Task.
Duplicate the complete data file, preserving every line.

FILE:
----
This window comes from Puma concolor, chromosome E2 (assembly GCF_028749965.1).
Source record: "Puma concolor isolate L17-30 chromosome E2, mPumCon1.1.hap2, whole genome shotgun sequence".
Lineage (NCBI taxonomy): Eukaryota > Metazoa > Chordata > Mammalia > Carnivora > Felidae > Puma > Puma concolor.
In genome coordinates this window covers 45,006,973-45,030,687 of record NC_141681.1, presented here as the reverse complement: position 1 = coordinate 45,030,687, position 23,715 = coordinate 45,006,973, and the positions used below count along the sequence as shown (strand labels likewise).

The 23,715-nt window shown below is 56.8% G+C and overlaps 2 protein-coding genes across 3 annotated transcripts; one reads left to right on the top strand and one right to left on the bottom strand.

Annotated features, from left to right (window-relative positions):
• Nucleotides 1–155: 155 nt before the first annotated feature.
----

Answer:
This window comes from Puma concolor, chromosome E2 (assembly GCF_028749965.1).
Source record: "Puma concolor isolate L17-30 chromosome E2, mPumCon1.1.hap2, whole genome shotgun sequence".
Lineage (NCBI taxonomy): Eukaryota > Metazoa > Chordata > Mammalia > Carnivora > Felidae > Puma > Puma concolor.
In genome coordinates this window covers 45,006,973-45,030,687 of record NC_141681.1, presented here as the reverse complement: position 1 = coordinate 45,030,687, position 23,715 = coordinate 45,006,973, and the positions used below count along the sequence as shown (strand labels likewise).

The 23,715-nt window shown below is 56.8% G+C and overlaps 2 protein-coding genes across 3 annotated transcripts; one reads left to right on the top strand and one right to left on the bottom strand.

Annotated features, from left to right (window-relative positions):
• Nucleotides 1–155: 155 nt before the first annotated feature.